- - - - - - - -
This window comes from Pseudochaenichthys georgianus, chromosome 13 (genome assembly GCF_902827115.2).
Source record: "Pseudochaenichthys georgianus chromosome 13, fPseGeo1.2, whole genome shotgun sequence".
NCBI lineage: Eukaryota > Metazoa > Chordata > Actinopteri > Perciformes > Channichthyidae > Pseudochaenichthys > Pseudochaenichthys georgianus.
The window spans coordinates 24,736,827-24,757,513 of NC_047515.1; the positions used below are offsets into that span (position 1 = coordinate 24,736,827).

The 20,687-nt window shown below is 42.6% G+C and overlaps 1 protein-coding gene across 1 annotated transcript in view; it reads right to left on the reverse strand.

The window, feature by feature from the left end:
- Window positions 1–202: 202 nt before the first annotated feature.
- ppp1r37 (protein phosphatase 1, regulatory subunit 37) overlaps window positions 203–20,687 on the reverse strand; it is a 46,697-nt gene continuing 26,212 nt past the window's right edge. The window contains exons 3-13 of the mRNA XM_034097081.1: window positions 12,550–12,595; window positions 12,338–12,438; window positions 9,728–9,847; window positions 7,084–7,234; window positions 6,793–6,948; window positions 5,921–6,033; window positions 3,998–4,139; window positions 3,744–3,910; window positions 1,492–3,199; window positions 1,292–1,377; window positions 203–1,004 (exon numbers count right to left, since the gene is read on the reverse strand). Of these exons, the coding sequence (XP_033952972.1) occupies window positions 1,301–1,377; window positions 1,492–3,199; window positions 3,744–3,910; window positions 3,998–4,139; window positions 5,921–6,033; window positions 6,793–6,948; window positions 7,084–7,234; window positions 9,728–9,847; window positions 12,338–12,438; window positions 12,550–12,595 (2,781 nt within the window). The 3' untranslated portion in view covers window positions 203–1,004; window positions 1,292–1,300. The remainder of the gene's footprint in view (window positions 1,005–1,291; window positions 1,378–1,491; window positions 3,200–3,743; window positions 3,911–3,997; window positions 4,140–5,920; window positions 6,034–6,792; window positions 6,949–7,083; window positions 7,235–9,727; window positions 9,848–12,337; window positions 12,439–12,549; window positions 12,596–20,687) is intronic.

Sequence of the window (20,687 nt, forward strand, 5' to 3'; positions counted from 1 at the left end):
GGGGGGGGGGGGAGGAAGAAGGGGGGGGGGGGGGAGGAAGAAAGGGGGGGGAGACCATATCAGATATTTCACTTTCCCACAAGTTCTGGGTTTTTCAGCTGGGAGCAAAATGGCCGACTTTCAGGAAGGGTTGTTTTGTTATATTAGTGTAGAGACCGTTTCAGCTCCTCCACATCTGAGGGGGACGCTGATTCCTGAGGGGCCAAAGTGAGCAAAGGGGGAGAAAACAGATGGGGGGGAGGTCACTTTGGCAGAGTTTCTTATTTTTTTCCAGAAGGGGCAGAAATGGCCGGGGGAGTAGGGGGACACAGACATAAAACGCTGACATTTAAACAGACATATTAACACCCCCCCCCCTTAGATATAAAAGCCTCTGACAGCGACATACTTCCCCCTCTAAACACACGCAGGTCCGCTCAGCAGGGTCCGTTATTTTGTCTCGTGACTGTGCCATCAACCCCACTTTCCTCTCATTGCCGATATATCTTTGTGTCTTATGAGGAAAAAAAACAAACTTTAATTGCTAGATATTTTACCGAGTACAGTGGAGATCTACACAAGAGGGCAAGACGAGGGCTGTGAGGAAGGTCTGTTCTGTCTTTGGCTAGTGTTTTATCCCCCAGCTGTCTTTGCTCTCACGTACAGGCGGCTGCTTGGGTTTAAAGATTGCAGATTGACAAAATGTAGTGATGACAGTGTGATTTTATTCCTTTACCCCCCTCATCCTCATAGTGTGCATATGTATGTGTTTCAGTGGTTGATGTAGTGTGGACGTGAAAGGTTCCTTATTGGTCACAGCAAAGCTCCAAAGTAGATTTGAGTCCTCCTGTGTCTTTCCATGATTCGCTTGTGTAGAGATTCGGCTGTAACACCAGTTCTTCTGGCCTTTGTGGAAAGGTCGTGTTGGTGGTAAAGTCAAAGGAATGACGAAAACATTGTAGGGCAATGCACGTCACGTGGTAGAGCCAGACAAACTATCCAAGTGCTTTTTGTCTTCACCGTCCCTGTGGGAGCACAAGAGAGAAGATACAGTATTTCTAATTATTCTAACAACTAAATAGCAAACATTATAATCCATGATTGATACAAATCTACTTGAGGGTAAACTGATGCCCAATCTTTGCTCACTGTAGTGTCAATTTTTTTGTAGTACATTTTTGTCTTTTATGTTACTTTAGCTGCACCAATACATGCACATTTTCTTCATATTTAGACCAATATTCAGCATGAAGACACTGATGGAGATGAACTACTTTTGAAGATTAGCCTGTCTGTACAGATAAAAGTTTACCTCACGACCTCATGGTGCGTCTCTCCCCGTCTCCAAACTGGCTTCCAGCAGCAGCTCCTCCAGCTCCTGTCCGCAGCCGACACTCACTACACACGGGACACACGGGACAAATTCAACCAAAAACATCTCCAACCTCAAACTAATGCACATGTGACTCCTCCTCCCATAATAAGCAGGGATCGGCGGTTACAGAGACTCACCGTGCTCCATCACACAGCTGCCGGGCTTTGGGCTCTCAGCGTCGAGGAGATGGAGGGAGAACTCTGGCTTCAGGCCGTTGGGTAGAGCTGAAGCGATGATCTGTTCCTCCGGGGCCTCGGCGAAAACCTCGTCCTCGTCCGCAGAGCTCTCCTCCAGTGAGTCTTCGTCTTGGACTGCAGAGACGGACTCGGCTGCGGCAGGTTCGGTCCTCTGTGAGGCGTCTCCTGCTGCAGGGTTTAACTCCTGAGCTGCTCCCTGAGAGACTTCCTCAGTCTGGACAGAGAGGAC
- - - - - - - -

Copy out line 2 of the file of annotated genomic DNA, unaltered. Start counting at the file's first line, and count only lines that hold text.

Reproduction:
Source record: "Pseudochaenichthys georgianus chromosome 13, fPseGeo1.2, whole genome shotgun sequence".